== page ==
EDMOND, Okla. - With marijuana legislation a hot topic and on the minds of many Oklahomans, News 4 decided to talk to two Democratic politicians running for office in the November elections.
"I voted yes," said Democratic gubernatorial candidate Drew Edmondson. "I announced ahead of time that I thought the science was in on, that there are legitimate medical uses for cannabis and extracts."
Mark Myles is a lawyer from Oklahoma City who is running for attorney general. Myles voted yes on State Question 788 as well, and says as attorney general, he would make sure the essence of the state question was implemented.
"The health department hasn't followed the letter of the law in regards to the people of the state of Oklahoma voted on and they essentially changed the rules that didn't have the statutory authority to go beyond or limit what was voted on by the people and that was a problem," said Myles. "From an attorney general perspective, what we are obligated to do is to make sure the entities in Oklahoma do what they are suppose to do and as AG, that's what I would do."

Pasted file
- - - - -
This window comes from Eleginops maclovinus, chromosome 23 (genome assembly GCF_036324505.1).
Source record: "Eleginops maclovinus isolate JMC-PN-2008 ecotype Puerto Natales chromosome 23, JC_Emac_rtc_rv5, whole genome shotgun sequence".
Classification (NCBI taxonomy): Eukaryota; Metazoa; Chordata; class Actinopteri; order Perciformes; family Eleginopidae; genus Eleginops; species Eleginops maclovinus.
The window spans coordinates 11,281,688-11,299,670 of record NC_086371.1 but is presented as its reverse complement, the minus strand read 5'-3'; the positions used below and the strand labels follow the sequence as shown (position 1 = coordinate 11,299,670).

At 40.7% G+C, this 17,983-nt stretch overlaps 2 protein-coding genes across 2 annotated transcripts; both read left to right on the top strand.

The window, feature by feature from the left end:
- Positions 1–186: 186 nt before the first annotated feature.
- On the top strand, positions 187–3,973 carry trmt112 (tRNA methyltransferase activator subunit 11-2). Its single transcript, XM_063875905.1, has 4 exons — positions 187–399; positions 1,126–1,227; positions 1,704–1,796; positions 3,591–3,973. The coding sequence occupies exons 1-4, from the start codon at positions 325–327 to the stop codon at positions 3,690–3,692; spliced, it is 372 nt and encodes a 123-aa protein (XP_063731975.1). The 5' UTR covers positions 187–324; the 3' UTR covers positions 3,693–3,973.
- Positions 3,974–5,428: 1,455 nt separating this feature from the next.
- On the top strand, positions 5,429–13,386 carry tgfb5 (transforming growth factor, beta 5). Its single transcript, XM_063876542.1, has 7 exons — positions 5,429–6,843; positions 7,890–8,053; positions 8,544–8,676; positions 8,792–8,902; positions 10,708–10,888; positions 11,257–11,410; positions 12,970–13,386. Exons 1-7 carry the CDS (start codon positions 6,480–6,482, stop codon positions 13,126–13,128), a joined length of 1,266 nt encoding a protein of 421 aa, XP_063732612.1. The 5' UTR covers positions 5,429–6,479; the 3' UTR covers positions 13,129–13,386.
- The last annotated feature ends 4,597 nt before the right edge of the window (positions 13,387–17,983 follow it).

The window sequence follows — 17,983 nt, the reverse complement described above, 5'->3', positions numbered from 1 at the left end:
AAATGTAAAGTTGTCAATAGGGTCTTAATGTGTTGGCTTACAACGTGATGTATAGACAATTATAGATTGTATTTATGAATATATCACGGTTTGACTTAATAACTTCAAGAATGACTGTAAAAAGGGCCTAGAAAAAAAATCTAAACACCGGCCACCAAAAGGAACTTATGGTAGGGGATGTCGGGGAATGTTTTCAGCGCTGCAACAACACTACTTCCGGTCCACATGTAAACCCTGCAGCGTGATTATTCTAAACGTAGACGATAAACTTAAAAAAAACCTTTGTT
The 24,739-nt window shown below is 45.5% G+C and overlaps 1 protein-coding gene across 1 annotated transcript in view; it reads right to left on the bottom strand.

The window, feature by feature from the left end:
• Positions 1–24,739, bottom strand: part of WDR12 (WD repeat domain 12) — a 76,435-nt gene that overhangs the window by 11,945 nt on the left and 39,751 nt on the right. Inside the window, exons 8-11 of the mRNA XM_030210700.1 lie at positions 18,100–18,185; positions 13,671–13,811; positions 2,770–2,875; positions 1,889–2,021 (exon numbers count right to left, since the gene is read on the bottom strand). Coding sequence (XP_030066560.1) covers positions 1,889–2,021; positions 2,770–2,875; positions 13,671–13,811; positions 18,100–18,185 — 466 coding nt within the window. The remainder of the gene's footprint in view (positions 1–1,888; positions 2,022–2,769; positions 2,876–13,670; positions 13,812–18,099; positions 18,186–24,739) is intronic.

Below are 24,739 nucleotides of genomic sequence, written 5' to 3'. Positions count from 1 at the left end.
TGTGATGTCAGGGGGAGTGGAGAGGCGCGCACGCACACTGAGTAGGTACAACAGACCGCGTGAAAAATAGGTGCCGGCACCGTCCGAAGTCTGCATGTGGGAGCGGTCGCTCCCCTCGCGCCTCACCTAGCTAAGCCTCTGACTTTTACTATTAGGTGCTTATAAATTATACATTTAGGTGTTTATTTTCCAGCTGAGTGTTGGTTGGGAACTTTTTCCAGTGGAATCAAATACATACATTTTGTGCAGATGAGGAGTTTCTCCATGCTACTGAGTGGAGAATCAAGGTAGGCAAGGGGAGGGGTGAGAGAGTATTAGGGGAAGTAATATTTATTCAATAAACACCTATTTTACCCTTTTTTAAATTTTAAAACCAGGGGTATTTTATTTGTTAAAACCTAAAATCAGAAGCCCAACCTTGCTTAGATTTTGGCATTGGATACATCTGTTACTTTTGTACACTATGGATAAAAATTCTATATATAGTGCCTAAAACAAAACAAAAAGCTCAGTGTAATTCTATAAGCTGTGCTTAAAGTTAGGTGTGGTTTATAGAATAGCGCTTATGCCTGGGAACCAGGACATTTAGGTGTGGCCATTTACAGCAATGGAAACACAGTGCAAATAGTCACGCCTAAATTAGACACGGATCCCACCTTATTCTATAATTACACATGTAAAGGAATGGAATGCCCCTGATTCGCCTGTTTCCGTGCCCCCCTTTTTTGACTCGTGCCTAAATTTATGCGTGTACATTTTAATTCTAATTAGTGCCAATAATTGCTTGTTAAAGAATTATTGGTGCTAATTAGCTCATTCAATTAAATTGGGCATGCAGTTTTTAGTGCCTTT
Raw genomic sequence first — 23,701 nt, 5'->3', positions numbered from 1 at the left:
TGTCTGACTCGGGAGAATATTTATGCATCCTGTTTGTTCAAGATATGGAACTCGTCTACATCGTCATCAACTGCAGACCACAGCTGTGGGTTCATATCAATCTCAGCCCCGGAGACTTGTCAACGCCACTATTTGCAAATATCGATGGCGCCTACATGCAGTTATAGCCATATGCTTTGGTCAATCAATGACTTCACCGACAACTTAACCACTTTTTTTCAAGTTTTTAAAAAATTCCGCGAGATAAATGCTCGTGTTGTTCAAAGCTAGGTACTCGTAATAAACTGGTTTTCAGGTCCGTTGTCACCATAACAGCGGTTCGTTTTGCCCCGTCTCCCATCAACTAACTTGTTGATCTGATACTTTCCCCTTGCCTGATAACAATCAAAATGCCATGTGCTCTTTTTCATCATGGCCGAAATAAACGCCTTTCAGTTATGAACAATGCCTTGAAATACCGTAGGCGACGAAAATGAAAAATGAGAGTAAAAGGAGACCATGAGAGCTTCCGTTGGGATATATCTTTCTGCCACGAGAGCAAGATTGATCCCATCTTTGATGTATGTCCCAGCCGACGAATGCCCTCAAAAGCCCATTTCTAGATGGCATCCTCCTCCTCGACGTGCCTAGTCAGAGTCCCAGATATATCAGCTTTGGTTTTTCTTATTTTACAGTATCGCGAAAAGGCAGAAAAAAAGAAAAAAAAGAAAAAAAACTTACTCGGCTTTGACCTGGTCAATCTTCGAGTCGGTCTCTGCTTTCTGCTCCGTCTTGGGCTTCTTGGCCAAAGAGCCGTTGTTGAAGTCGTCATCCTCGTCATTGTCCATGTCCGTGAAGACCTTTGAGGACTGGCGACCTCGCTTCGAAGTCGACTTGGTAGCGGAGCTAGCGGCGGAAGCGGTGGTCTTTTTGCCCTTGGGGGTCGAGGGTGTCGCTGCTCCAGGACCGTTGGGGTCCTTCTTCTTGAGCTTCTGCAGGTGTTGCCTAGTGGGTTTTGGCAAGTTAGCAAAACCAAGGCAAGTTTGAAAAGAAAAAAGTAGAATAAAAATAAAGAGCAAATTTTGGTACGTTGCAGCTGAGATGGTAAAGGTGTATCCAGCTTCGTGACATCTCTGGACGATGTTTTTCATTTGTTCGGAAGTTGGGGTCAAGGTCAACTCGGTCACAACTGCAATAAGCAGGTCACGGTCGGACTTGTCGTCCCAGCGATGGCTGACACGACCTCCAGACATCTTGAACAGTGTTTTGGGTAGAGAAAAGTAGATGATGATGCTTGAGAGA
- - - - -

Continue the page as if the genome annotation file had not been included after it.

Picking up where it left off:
"I would really have my general council and the attorney general working with the board of health to make sure the rules and regulations implemented fulfill the will of the people and provide a mechanism to make this work," said Edmondson.
Both Edmondson and Myles agree on 788, but what about 797 - the push to legalize recreational pot.
The group pushing for recreational marijuana has enough signatures to get it on the ballot for November.
"I think they've got the signatures, I think it's still up in the air whether they can get through all of the processes in time for the election board. Particularly, if somebody challenges the petition, either by sufficiency of signatures or on legal grounds, I think ultimately it will be on the ballot if not this year then soon," said Edmondson.
Myles agrees that Oklahomans will vote on it soon.
"I don't know that the state is ready to vote for recreational marijuana. I don't know that I'm supportive of it. My concern is, one is still illegal from a federal perspective."
"Well, I have said consistently we should wait and follow Colorado, Oregon and Washington, and determine after a period of time whether the advantages of recreational marijuana will outweigh the problems that we know will be associated with it," said Edmondson. "If the people of the state of Oklahoma vote it in, I will see that it's implemented, and if the legislature were to pass it, I'd sign it. It's the will of the people on what they want to do."